The Ethiopian government needs to take lessons from the United Kingdom, the USA, and other countries on how they dealt with the German and Japanese or even the IRA potential threats. No country has any moral upper ground to accuse the Government of Ethiopia of taking the same action to protect their own citizens. Taking the right decision is paramount to safeguard the safety and security of the citizens. Internment is a temporary measure to protect the Defence Force from being backstabbed yet again. It might also be found necessary to protect the Tigrayans themselves from an angry mob. If TPLF supporters are isolated, the internment of the sleeper cells is second to none solution.

In conclusion, here is the advice suggested by Malkin (Ibid). It is important, especially in times of war, that governments should consider nationality, ethnicity, and religious affiliation in their homeland security policies and engage in what she calls "threat profiling." These steps may entail bothersome or offensive measures, but she argues, they are preferable to "being incinerated at your office desk by a flaming hijacked plane”. Desperate times call for desperate measures.


BBC, 2014. WW2 People's War. An archive of World War Twp memories, s.l.: s.n.

Callamard, A., November 9, 2021. Ethiopia: Survivors of TPLF attack in Amhara describe gang rape, looting, and physical assaults, s.l.: Amnesty International.


ICRC, 2014. Internment in armed conflict: Basic rules and challenges, s.l.: s.n.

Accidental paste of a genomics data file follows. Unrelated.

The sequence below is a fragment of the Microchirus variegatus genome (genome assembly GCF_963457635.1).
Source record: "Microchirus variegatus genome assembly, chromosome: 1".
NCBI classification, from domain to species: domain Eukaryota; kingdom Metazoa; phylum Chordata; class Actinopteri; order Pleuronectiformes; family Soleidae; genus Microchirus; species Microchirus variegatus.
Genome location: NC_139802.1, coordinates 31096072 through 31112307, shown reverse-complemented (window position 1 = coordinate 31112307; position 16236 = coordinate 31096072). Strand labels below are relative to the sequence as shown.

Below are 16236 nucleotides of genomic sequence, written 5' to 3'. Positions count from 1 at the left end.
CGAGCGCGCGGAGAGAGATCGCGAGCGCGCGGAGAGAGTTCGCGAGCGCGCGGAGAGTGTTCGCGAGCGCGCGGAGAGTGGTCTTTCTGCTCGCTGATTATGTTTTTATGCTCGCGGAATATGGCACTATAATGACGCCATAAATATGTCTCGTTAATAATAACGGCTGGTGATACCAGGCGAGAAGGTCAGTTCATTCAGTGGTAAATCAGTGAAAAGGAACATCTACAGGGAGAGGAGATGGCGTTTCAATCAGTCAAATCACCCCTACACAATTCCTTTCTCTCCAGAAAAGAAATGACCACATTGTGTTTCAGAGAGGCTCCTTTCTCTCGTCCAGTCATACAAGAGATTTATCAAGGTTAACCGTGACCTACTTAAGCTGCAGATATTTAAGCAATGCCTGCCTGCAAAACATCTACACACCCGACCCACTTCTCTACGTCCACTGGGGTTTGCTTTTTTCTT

Malkin, M., 2004. In Defense of Internment: The Case for 'Racial Profiling' in World War II and the War on Terror. s.l.:s.n.

Mekonnen, W., 2020. Wondimu's Blog. [Online]
Available at:
[Accessed 11 November 2021].

Mekonnen, W., 2021. WONDIMU's BLOG. [Online]
Available at:
[Accessed 11 November 2021].

Moriarty, G., 2019. The Irish Times. [Online]
Available at:
[Accessed 11 November 2021].

Pistol, R., 2018. From World War II ‘enemy’ internment to Windrush: Britain quickly forgets its gratitude to economic migrants. The Conversation.

Pistol, R., 2020. Refugees from National Socialism Arriving in Great. GALE, A Cengage Company.

PRUITT, S., 2018. Why Did Japan Attack Pearl Harbor?, s.l.: s.n.

Roosevelt, F., 2018. U.S. National Archives and Records Administration. [Online]
Available at:
[Accessed 11 November 2021].

Selassie, H., 1976. My Life and Ethiopian Progress. Volume 1, Translated by Edward Ullendorf ed. s.l.:Frontline Books.

Solomon, S., 2018. They are Going to Come for us: A Teenage Girl Caught in a War’s Riptides. The New York Times Magazine, 2018 November.


[1] The International Committee of Red Cross (ICRC, 2014) defines Interment as deprivation of liberty - detention - is a common and lawful occurrence in armed conflict that is governed by many provisions of international humanitarian law (IHL). Like other bodies of law, IHL prohibits arbitrary detention.




No comments:

Post a Comment